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Everyday millions of American women go to sleep worrying about looking too old. We wake up feeling overweight or not curvaceous enough. We buy product after product to change this or that, year after year. This hang-up we have with superficial beauty is no coincidence, nor is it surprising.

All our lives, we’ve been pressured by mainstream America to look our best – keep in mind that in America “our best” is by no means defined as “natural” – and influenced by peers, severely photoshopped models, and thousands of commercials to pile on tons of makeup day in and day out.

The message? Simply – We would look much better and actually be much better if we changed almost everything about ourselves.

If you name it, a store (or doctor) has it – concealer, foundation, blush, lipstick, lip gloss, mascara, eyeliner, eye shadow, eyelashes, bronzer, lightening cream, spray tans… (One second, let me catch my breath for this very necessary run-on sentence)… There are weaves, perms, texturizers, fake nails, fake boobs, lips, Botox injections, contacts, and – to my astonishment – fake butts, hips, and waistlines are now a real and accessible trick of the beauty trade as well.

It’s gone so far that – until a few hours ago when it got pulled by Apple – there was actually an app called “Plastic Surgery Barbra” that was recommended as being suitable for children ages 9 and over, and it allowed kids to practice their liposuction skills on Barbie. Seriously?

Most of us buy into at least some portion of this craziness, because how can a little concealer hurt? What’s wrong with enhancing your features, bringing out your chestnut brown eyes a little for that sexy date tonight, or even adding a few extensions in your hair to switch up your everyday look?

Nothing, until we as women start buying into the extraordinary idea that we’re just not as great when we’re natural. Nothing is wrong with any of it until women who have surgically enhanced their bodies by trimming their waistlines, or boosting their butts with saline solution (or whatever method is most popular these days) begin to describe their former, natural bodies as flawed.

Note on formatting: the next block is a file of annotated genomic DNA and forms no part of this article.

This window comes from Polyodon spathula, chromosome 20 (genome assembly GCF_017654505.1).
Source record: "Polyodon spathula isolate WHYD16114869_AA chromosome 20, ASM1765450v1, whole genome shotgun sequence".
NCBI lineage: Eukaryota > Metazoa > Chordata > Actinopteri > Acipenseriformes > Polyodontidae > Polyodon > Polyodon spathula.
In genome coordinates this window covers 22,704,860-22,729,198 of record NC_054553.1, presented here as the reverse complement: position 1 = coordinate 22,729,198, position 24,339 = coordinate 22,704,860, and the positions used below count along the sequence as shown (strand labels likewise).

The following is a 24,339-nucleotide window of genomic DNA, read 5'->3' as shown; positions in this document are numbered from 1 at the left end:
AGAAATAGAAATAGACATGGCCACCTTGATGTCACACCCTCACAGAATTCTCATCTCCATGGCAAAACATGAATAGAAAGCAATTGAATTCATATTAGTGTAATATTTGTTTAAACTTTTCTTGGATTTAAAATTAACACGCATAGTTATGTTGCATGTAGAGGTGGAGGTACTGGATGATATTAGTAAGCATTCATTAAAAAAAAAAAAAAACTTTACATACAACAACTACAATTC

That sends a message.

In recent video clips, where she “advocates” for going ahead and fixing any “flaws that you may think you have” if that’s what you’d like to do, rapper and exotic dancer Nya Lee makes it clear that she didn’t think her body was good enough before surgery.

She also makes it clear that we, too, have the option to fix anything about our bodies we’re unhappy with, as she invites everybody across the world to take a trip to NY with the purpose of letting Dr. Shahine make you “beautiful.” How are we defining “beautiful?”

More upsetting is the overall implication that if we’re unhappy we should seek out plastic surgery because, once again, afterwards you’ll be “beautiful.” Who doesn’t want to add that to their resumé?    

Nya Lee declares with a giggle:

“It’s 2013! It’s the year of plastic surgery.”

As the video went on, her doctor describes only the body parts he’s worked on as “beautiful” as though the rest are ugly. I thought to myself, “We don’t need more women advocating for plastic surgery. We need more women teaching women to accept their own, individualized beauty.”

It’s your prerogative to change what you want, but we don’t need anyone to advocate for the world of surgically enhanced bodies because insecurities are rampant in this culture, and believe me, the superficial beauty business will live and feed off of those insecurities just fine, unfortunately.

What we need are women telling other women they’re flawless. What we need are women displaying the strength to stop buying into the overload of product, magnification and exaggeration of “flaws,” and stereotypes that go along with being a “beautiful” woman.

We need women to send the message that what you (and others) may look at as “flaws” and “imperfections” are actually what make you, you and that’s a GOOD thing.

My nickname is Sukii Prettyy. I’m definitely an advocate for looking and feeling beautiful, and working toward being your best you. But that’s the thing.. it’s imperative that you also continue to be YOU and understand that how you were born is a gift to the world.

I’m not judging anybody – change what you will, change what you want. But please keep in mind that young women desperately need to know and be sent the message that “beauty” is not defined by perfection and “perfection” is not defined by a person’s ability to achieve a certain look or body type.

I woke up like ‘dis. I woke up like ‘dis. We’re flawless. Ladies, tell ‘em.

Check out the video clips as well as a gallery of Ms. Nya Lee down below.

Sukii Prettyy

Twitter: SukiiPrettyy 

PHOTO/VIDEO CREDIT: Instagram, Daily Motion

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15 Pictures of NY Rapper & Exotic Dancer Nya Lee
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